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Stephens prints Heathen Greek, 'tis said,
* To MR. JOHN MOORE,
Author of the celebrated WORM-POWDERT.
Deceiv'd by shews and forms!
Man is a very worm by birth,
Vile, reptile, weak, and vain ! A while he crawls upon the earth,
Then shrinks to earth again.
This poem was wrote by Mr Pope.
That woman is a worm, we find,
E’er since our grandame's evil ;
That antient worm, the devil.
The learn'd themselves we book-worms name ;
The blockhead is a flow-worm ;
Is aptly term'd a glow-worm.
The fops are painted butterflies,
That flutter for a day;
And in a worm decay.
The flatterer an earwig grows;
Thus worms suit all conditions ;
That statesmen have the worm, is seen
By all their winding play; Their conscience' is a worm within,
That gnaws them night and day.
Ah, Moore ! thy skill were well employ'd,
And greater gain would rise,
The worm that never dies !
O! learned friend of Abchurch-lane,
Who sett'st our intrails free! Vain is thy art, thy powder vain,
Since worms shall eat ev'n thee.
Our fate thou only canft adjourn
Some few short years, no more !
Who maggots were before.
Verses occasioned by an &c. at the end
of Mr D'URFY's name in the title to one of his plays to
VE call'd before him t'other day
The vowels, U, O, I, E, A;
Were filent, which by fate's decree
To the sweet name of Tom D'Urfy.
Button's coffee-house, in Covent Garden, frequented by the wits of that time.
+ This accident happened by Mr D'Urfy's having made a fourith there, which the printer mistook for an &c.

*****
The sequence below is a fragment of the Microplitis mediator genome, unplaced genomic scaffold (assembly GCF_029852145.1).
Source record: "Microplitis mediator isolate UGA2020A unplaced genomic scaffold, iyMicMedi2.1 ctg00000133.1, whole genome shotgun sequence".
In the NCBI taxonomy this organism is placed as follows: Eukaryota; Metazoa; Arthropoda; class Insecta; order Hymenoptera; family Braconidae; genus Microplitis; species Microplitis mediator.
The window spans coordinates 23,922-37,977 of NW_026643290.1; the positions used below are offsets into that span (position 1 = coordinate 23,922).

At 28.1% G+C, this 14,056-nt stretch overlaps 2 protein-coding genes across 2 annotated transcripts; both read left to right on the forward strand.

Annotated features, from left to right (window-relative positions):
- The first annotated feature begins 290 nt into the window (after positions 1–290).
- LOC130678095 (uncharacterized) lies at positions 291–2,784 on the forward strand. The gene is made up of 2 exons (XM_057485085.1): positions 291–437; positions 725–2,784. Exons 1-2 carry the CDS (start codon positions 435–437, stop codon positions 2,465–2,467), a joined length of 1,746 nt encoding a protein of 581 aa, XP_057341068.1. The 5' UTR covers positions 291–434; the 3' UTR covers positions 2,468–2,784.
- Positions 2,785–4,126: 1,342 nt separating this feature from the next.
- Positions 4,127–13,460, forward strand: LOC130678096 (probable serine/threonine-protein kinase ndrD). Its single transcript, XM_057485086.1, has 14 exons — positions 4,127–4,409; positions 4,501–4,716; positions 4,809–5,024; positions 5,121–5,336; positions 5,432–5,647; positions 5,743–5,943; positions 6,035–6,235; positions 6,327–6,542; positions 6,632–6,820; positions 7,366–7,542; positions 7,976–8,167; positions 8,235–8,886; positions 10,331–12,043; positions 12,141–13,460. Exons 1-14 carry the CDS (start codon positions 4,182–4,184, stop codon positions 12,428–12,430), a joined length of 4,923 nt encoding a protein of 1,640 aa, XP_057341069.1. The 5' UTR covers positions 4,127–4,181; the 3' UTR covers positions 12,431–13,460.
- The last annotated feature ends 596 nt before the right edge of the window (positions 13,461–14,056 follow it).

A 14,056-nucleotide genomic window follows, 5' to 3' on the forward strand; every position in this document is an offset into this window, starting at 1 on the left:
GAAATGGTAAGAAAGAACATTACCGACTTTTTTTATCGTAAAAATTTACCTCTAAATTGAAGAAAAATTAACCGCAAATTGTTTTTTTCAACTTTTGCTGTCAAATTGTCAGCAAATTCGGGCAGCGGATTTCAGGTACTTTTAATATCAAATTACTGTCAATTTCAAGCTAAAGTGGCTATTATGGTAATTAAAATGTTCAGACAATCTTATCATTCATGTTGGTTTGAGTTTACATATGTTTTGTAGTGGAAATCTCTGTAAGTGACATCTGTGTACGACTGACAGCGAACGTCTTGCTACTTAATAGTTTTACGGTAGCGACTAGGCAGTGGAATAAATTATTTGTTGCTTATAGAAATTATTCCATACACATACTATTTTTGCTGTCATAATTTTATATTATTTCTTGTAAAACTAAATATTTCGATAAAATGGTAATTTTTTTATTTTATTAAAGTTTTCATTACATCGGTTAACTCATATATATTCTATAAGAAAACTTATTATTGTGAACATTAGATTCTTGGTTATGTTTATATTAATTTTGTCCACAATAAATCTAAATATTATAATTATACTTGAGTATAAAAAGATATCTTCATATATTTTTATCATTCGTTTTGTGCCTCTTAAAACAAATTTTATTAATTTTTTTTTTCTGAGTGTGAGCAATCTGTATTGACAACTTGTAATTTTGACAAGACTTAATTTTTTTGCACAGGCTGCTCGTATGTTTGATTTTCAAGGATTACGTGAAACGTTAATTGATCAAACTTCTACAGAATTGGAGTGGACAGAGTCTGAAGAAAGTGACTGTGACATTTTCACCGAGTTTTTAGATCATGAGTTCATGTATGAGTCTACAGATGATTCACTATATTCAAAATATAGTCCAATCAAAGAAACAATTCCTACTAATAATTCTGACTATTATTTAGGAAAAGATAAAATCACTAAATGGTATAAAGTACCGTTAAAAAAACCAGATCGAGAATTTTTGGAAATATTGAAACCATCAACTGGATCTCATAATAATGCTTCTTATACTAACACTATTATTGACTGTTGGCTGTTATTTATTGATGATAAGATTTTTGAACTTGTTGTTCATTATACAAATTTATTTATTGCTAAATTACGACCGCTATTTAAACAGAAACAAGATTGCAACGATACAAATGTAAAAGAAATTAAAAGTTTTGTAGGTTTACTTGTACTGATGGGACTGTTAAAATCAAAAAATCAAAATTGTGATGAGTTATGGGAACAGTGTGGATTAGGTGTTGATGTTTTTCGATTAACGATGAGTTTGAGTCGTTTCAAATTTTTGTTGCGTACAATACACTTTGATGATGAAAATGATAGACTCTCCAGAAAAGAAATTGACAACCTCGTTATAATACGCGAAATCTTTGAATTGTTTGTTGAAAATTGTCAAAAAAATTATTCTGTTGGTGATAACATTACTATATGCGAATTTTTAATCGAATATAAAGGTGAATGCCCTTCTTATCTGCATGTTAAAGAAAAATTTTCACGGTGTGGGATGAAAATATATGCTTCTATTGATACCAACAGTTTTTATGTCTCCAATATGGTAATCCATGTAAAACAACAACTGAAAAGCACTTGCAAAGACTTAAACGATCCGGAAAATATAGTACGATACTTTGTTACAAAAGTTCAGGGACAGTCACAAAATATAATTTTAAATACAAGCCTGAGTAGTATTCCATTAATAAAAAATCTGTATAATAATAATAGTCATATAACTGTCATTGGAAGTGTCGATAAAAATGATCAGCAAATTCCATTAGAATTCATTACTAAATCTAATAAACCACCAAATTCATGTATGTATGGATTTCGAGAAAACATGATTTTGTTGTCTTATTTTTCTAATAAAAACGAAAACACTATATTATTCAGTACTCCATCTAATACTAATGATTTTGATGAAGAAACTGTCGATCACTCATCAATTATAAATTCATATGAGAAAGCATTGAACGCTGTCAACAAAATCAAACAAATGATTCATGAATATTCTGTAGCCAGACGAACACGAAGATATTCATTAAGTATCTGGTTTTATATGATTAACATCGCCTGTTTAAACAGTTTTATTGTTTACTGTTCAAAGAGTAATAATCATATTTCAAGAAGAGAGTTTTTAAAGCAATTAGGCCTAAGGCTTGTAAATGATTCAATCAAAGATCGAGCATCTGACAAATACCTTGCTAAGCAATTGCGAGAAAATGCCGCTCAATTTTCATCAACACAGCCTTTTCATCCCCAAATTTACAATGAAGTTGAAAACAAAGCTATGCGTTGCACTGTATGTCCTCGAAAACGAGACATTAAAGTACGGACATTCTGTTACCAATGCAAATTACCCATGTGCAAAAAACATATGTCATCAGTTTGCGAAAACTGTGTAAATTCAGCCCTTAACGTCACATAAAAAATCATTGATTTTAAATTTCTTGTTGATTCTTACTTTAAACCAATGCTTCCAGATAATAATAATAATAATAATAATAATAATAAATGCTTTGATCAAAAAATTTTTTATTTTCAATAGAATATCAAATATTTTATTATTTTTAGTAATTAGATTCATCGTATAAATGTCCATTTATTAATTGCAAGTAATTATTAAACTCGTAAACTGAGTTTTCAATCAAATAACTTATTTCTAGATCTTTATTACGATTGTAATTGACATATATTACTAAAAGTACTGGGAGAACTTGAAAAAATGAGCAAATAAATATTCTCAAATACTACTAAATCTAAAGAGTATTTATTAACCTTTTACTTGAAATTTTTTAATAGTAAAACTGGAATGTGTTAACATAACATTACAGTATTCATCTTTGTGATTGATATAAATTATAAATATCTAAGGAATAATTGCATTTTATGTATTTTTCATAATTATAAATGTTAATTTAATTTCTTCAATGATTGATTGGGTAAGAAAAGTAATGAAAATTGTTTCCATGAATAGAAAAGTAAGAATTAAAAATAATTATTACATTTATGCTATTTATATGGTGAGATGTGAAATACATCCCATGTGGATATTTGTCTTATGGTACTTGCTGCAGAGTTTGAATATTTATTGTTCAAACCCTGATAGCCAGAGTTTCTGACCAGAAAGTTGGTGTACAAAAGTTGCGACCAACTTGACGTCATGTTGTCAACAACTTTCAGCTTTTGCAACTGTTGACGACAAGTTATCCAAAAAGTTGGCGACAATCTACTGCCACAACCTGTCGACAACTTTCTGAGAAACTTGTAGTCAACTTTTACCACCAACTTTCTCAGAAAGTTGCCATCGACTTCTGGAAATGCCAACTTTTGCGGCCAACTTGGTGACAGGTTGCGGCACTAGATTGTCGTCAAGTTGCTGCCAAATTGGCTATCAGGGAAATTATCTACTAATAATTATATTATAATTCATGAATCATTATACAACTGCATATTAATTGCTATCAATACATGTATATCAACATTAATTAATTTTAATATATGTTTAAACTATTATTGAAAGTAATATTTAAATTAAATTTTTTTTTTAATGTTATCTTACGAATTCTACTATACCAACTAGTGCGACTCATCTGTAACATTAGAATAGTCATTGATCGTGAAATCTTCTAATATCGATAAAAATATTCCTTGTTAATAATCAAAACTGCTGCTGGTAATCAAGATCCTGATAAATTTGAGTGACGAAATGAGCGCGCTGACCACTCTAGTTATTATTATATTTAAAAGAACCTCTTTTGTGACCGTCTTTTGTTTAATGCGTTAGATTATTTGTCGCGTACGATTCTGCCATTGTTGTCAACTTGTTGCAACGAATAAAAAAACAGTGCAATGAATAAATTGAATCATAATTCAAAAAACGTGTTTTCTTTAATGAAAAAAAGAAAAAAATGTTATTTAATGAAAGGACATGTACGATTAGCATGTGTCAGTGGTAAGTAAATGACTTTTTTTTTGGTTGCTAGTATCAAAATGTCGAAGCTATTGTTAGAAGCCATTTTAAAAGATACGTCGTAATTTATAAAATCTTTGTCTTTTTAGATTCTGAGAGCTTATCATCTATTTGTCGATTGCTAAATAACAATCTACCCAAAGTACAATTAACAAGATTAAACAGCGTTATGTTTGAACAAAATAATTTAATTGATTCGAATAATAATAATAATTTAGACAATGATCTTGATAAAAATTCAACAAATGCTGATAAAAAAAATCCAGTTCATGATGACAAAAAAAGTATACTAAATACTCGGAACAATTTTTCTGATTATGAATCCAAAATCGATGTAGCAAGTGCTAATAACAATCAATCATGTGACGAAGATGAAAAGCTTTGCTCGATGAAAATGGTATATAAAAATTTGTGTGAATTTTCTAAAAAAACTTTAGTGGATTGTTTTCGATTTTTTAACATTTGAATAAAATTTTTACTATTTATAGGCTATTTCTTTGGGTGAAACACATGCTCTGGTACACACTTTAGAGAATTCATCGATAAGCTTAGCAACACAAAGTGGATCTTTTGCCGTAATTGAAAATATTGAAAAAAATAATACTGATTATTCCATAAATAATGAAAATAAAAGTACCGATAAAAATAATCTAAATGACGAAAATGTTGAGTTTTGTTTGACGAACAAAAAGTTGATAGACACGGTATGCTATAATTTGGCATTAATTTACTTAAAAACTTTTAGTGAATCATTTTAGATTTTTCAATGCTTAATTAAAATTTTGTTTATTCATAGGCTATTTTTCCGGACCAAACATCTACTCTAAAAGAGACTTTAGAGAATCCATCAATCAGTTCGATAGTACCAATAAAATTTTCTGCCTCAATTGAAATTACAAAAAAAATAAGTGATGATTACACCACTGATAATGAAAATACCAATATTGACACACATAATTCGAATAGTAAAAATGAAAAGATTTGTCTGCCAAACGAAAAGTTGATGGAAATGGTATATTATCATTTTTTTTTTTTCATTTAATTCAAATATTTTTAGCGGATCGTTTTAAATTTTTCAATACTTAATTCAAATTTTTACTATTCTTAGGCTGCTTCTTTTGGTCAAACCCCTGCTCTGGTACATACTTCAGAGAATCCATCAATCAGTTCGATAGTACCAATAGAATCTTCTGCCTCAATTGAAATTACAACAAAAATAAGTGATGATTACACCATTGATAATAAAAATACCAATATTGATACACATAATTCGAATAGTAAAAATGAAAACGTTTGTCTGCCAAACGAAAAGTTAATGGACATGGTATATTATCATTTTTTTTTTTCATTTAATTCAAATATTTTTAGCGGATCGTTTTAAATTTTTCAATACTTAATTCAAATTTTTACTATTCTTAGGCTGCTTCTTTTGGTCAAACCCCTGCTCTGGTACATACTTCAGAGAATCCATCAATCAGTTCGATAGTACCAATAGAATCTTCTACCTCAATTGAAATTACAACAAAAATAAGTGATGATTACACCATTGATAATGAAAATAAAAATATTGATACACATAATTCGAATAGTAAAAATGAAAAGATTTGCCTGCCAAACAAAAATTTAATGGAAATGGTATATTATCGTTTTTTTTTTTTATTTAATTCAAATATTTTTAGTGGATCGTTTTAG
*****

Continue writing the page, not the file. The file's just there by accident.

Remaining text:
a pope at least.
Hiatas mî valde deflendus!
25 Than be no part in Tom D'Urfy, P protested, puff'd, and swore,
He'd not be serv'd so like a beast;
45 An English letter's property In the great name of Tom D'Urfy. In short, the rest were all in fray, From Ghrif-cross to et cætera. They, tho' but ftanders-by, too mutter'd; 50 Diphthongs and tripthongs swore and Autter'd; That none had so much right to be Part of the name of stutt'ring 1T-Tom-aas De-D'Ur-fy-fy.
Then yode thus (pake: With care and pain
Not thine, * immortal Neufgermain !
'Coft ftudious cabaliņs more time.
Were you all pleas'd, yet what, I pray,
75 Cons'nants, and vowels much their betters, We, willing to repair this breach, And, all that in us lies, please each, Et cet'ra to our aid must cal ; Et cat'ra represents ye all :
80 Et cæt'ra therefore, we decree, Henceforth for ever join'd fhall be To the great name of Tom D'Ury'.
* PROLOGUE designed for Mr.
D'URFY's last play. GROWN old in rhyme, 'twere barbarous to discard
Your persevering, unexhausted bard: * A poet, who used to make verses ending with the last fyl. Sables of the names of those persons he praised; which Voiture turned against him in a poem of the same kind.